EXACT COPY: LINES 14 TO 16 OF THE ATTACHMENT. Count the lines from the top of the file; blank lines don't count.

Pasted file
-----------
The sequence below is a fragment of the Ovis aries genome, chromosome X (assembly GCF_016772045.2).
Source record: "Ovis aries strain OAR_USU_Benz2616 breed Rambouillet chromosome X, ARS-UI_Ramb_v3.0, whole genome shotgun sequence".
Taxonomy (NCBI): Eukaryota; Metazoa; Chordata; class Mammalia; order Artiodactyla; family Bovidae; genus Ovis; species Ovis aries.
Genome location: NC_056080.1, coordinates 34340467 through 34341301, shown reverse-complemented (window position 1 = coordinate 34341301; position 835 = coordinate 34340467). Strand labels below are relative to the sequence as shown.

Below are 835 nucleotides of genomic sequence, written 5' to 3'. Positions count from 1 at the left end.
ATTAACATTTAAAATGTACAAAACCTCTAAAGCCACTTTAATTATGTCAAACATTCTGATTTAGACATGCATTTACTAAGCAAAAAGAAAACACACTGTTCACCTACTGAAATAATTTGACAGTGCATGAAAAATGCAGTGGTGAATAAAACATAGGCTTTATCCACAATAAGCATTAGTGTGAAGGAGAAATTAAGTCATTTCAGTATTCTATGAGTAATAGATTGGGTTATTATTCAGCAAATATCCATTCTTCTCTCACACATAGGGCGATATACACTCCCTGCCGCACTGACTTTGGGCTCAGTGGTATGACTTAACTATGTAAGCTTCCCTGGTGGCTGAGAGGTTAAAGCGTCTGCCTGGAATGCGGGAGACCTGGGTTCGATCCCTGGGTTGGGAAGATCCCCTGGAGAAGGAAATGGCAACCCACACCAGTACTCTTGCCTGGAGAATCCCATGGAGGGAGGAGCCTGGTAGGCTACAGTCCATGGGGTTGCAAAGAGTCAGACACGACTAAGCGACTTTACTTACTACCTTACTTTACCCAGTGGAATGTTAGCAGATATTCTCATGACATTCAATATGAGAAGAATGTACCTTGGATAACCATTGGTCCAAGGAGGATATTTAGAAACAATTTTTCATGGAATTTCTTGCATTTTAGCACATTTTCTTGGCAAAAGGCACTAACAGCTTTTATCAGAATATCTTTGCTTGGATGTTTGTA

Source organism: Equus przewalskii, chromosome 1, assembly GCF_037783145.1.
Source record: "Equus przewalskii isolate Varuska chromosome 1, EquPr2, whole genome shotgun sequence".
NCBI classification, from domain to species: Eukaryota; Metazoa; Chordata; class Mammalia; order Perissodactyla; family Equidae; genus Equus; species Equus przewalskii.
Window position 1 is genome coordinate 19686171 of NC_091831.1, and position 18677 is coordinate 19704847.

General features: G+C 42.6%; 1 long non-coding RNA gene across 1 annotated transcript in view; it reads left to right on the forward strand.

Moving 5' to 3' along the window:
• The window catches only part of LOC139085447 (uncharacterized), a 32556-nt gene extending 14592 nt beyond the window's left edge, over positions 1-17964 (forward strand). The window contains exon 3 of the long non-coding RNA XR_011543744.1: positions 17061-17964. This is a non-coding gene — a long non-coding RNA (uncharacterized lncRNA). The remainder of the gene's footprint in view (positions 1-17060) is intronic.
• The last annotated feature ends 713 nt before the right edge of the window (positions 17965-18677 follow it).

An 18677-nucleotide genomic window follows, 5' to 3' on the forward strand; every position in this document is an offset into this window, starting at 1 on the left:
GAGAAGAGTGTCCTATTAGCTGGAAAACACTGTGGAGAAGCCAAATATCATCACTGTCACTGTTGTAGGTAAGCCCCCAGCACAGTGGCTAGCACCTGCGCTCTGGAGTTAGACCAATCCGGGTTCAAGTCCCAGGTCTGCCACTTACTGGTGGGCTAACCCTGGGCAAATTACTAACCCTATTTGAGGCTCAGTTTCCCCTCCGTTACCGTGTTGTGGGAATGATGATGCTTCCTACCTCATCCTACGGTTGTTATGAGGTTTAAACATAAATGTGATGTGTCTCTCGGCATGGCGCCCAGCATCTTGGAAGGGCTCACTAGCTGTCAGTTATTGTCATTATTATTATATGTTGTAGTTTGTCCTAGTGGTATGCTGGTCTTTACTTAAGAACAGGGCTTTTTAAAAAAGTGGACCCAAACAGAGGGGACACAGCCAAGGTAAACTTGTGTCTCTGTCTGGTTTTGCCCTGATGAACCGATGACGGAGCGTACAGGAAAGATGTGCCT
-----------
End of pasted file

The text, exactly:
• The last annotated feature ends 713 nt before the right edge of the window (positions 17965-18677 follow it).

An 18677-nucleotide genomic window follows, 5' to 3' on the forward strand; every position in this document is an offset into this window, starting at 1 on the left:
GAGAAGAGTGTCCTATTAGCTGGAAAACACTGTGGAGAAGCCAAATATCATCACTGTCACTGTTGTAGGTAAGCCCCCAGCACAGTGGCTAGCACCTGCGCTCTGGAGTTAGACCAATCCGGGTTCAAGTCCCAGGTCTGCCACTTACTGGTGGGCTAACCCTGGGCAAATTACTAACCCTATTTGAGGCTCAGTTTCCCCTCCGTTACCGTGTTGTGGGAATGATGATGCTTCCTACCTCATCCTACGGTTGTTATGAGGTTTAAACATAAATGTGATGTGTCTCTCGGCATGGCGCCCAGCATCTTGGAAGGGCTCACTAGCTGTCAGTTATTGTCATTATTATTATATGTTGTAGTTTGTCCTAGTGGTATGCTGGTCTTTACTTAAGAACAGGGCTTTTTAAAAAAGTGGACCCAAACAGAGGGGACACAGCCAAGGTAAACTTGTGTCTCTGTCTGGTTTTGCCCTGATGAACCGATGACGGAGCGTACAGGAAAGATGTGCCT